2. What kind of information is at great risk to be altered and compromised by changing circumstances.
  3. What type of interactions may need to take place between such data/records and their users.[8]
  4. How much would be a reasonable cost for implementation.

These will help connecting the potential benefits of blockchain with real-world use cases and take the information profession one step closer to its wider testing and adoption. To those further interested in blockchain and libraries, I recommend the recordings from the Library 2.018 online mini-conference, “Blockchain Applied: Impact on the Information Profession,” held back in June. The Blockchain National Forum, which is funded by IMLS and is to take place in San Jose, CA on August 6th, will also be livestreamed.

Notes

[1] For an excellent introduction to blockchain, see “The Great Chain of Being Sure about Things,” The Economist, October 31, 2015, https://www.economist.com/news/briefing/21677228-technology-behind-bitcoin-lets-people-who-do-not-know-or-trust-each-other-build-dependable.

[2] Justin Ramos, “Blockchain: Under the Hood,” ThoughtWorks (blog), August 12, 2016, https://www.thoughtworks.com/insights/blog/blockchain-under-hood.

[3] The World Food Programme, the food-assistance branch of the United Nations, is using blockchain to increase their humanitarian aid to refugees. Blockchain may possibly be used for not only financial transactions but also the identity verification for refugees. Russ Juskalian, “Inside the Jordan Refugee Camp That Runs on Blockchain,” MIT Technology Review, April 12, 2018, https://www.technologyreview.com/s/610806/inside-the-jordan-refugee-camp-that-runs-on-blockchain/.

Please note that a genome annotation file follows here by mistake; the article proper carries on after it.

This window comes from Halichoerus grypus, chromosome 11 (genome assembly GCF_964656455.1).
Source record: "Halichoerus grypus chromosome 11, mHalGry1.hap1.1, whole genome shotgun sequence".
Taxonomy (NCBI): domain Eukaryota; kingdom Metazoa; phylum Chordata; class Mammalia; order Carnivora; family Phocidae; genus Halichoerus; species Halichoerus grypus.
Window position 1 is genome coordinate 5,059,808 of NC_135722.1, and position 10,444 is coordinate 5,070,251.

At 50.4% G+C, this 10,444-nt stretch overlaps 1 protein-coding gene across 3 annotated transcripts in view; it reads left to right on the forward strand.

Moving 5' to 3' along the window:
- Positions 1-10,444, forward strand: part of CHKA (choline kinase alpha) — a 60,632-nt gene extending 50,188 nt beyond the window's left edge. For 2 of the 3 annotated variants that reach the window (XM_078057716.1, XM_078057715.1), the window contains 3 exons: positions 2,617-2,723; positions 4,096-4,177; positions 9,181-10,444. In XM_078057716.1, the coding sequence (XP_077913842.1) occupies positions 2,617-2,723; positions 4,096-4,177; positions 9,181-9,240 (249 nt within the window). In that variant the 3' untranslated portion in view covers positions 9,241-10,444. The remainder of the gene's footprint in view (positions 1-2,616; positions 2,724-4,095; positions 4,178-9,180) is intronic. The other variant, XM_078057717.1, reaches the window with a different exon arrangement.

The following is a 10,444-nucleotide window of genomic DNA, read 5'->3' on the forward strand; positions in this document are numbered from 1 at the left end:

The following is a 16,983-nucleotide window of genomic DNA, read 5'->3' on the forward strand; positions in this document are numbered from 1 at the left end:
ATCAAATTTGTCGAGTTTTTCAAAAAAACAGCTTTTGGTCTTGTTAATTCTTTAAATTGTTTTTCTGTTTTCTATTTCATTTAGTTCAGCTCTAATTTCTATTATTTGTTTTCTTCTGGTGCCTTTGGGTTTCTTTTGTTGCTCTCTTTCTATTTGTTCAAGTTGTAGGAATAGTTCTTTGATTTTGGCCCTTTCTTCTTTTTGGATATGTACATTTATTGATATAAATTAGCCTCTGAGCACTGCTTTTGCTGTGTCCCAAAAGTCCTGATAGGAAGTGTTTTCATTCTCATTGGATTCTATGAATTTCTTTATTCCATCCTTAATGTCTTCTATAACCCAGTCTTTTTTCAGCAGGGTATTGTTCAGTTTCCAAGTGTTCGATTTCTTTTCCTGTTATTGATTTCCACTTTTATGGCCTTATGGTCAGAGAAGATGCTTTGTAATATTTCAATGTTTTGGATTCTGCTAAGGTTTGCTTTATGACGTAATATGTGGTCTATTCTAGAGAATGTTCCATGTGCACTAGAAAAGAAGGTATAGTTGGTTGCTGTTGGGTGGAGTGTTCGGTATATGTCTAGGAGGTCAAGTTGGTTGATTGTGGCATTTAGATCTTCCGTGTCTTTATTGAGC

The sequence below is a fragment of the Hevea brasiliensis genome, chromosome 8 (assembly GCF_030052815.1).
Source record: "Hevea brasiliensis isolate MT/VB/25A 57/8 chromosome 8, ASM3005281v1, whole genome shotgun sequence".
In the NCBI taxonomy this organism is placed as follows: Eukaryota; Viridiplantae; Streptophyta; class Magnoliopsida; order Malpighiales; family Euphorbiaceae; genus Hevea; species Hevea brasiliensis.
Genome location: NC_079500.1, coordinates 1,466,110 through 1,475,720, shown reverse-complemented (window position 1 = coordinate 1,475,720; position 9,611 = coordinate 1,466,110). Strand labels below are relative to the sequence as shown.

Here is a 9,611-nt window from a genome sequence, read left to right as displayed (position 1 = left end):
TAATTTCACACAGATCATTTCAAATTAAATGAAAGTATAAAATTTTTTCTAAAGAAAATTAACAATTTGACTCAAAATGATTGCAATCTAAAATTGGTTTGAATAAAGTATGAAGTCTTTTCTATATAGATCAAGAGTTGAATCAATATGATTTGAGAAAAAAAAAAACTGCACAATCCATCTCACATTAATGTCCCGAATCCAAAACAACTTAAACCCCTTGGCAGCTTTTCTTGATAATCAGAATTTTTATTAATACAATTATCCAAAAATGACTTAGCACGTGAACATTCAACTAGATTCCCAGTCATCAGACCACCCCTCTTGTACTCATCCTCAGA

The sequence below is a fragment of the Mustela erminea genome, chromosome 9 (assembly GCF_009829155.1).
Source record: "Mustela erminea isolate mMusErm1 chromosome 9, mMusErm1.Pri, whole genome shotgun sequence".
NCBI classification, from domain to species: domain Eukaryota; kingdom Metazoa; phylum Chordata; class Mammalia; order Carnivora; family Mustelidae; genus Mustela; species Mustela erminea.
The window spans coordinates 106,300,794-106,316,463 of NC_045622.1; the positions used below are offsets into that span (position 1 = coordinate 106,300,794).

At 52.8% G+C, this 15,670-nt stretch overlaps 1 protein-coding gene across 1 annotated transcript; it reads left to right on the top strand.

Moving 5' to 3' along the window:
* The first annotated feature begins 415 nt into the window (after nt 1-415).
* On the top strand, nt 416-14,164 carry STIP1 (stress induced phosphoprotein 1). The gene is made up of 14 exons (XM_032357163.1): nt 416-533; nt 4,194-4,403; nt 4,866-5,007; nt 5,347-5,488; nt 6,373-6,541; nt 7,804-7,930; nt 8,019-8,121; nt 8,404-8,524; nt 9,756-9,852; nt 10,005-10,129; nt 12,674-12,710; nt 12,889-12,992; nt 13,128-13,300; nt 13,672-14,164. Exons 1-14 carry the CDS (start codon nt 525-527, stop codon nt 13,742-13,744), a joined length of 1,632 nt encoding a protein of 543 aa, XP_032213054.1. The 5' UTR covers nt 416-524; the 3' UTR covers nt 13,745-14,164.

[4] Joanne Cleaver, “Could Blockchain Technology Transform Homebuying in Cook County — and Beyond?,” Chicago Tribune, July 9, 2018, http://www.chicagotribune.com/classified/realestate/ct-re-0715-blockchain-homebuying-20180628-story.html.

[5] “51% Attack,” Investopedia, September 7, 2016, https://www.investopedia.com/terms/1/51-attack.asp.

[6] Sherman Lee, “Bitcoin’s Energy Consumption Can Power An Entire Country — But EOS Is Trying To Fix That,” Forbes, April 19, 2018, https://www.forbes.com/sites/shermanlee/2018/04/19/bitcoins-energy-consumption-can-power-an-entire-country-but-eos-is-trying-to-fix-that/#49ff3aa41bc8.

[7] Osita Chibuike, “How to Setup an Ethereum Node,” The Practical Dev, May 23, 2018, https://dev.to/legobox/how-to-setup-an-ethereum-node-41a7.

[8] The interaction can also be a self-executing program when certain conditions are met in a blockchain ledger. This is called a “smart contract.” See Mike Orcutt, “States That Are Passing Laws to Govern ‘Smart Contracts’ Have No Idea What They’re Doing,” MIT Technology Review, March 29, 2018, https://www.technologyreview.com/s/610718/states-that-are-passing-laws-to-govern-smart-contracts-have-no-idea-what-theyre-doing/.